Lisa: All right. So as you can see to the right of your screen, many of the participants on today's webinar have already started to introduce themselves, so, if you're just joining, you can see that there are various tribes represented in this session today, so please make sure to say hi to each other by introducing yourself in the chat box with your name, your role or title, and what tribe or native nation you are from, and we encourage you to share, comment and converse in this chat box today throughout the presentation. So we have a word-cloud activity for you, and you'll see the screen change in a little bit. I think Renetta is going to pull the word cloud over. All right, and we just need to expand it. Perfect. All right. So you'll see, towards the bottom of the screen, there's a little bar that says, "Enter your message here," and when we look at the diverse linguistic representation as far as tribes, we just want to exemplify that. So there are many different traditional languages represented across American Indian, Alaskan Native communities, and so, in that "Enter your message here," if each person could type the name of their tribe's traditional language, you'll start to see a word cloud, and it'll grow and change as people start to enter it. So my family is Ojibwe, and the language we speak is Anishinaabemowin. And other people are starting to enter their languages. Okay. I will give you some time to keep entering. And if you have any trouble seeing the word cloud, there are four little lines above where people are entering their language, and you can lower that so that you have a better picture of all the languages represented on today's call. So as you can see, the languages that are in larger fonts are the ones that have greater representation on today's call, and there's a lot of linguistic diversity, so we just wanted to illustrate that representation, and we'll give you a few more minutes to finish entering, and then my colleague, Melody Redbird-Post, is going to tell you a little bit more about the importance of culture, language and identity development in children's sense of self. And, Melody, when you're ready, we'll transition back to the PowerPoint, and you'll be able to start the next section. Melody, are you on mute?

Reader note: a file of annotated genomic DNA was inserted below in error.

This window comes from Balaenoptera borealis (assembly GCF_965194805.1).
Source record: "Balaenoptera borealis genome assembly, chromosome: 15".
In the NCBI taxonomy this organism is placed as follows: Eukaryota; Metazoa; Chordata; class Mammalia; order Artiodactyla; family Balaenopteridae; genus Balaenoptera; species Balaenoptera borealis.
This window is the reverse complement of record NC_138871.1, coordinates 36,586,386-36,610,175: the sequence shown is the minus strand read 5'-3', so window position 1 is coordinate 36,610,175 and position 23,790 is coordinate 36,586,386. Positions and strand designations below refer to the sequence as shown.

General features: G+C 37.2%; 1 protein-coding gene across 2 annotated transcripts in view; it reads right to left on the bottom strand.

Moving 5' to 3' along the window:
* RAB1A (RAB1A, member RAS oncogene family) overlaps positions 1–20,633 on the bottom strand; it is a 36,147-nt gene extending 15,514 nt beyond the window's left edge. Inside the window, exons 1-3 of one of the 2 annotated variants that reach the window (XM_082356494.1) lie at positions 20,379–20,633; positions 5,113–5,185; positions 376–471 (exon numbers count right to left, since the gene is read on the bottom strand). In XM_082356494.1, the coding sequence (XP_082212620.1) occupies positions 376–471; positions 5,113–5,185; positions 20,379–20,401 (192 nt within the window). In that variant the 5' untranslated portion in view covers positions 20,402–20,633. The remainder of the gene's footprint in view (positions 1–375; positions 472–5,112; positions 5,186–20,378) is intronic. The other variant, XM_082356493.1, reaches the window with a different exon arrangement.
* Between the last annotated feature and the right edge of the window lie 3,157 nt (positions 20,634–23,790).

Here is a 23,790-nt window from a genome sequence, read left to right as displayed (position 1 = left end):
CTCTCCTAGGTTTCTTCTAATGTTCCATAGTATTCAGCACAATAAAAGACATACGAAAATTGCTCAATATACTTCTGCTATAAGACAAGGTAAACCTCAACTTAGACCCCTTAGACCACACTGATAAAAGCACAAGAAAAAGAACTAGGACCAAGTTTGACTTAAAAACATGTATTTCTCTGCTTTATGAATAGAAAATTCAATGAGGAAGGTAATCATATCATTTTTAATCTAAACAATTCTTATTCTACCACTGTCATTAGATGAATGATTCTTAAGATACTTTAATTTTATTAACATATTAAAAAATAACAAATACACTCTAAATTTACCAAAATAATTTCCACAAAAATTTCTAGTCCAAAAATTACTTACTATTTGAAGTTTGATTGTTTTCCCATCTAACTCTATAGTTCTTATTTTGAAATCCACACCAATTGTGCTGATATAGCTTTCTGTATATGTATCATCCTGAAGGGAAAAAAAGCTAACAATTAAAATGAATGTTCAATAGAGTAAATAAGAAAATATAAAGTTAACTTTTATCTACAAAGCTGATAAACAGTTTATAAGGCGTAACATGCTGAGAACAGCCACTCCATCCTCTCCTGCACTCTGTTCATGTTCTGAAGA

Melody: All right. I think I was on mute.
Lisa: All right. We may move on.
Melody: Hello, everyone. This is Melody again. So I just wanted to talk a little bit about culture, language, and identity formation. So I'm not going to read through the quotes that are on the screen, but I just wanted to talk a little bit about how research relates to all of this work. So research, over the years, has validated what tribal communities have known for a really long time, that identity matters. Knowing who we are and where we come from is so crucial to maintaining traditions and continuing our knowledge into future generation, and as these two quotes illustrate, recent early care and education research studies have reaffirmed the importance of language and culture in identity formation in young children. These studies and other studies like these show that, when young children have a strong sense of who they are, their culture and their language, they build resilience and improve their chances of success in school and later in life. And so just encourage you to explore the resources at the end of the presentation, and I'll turn it back over to Deb.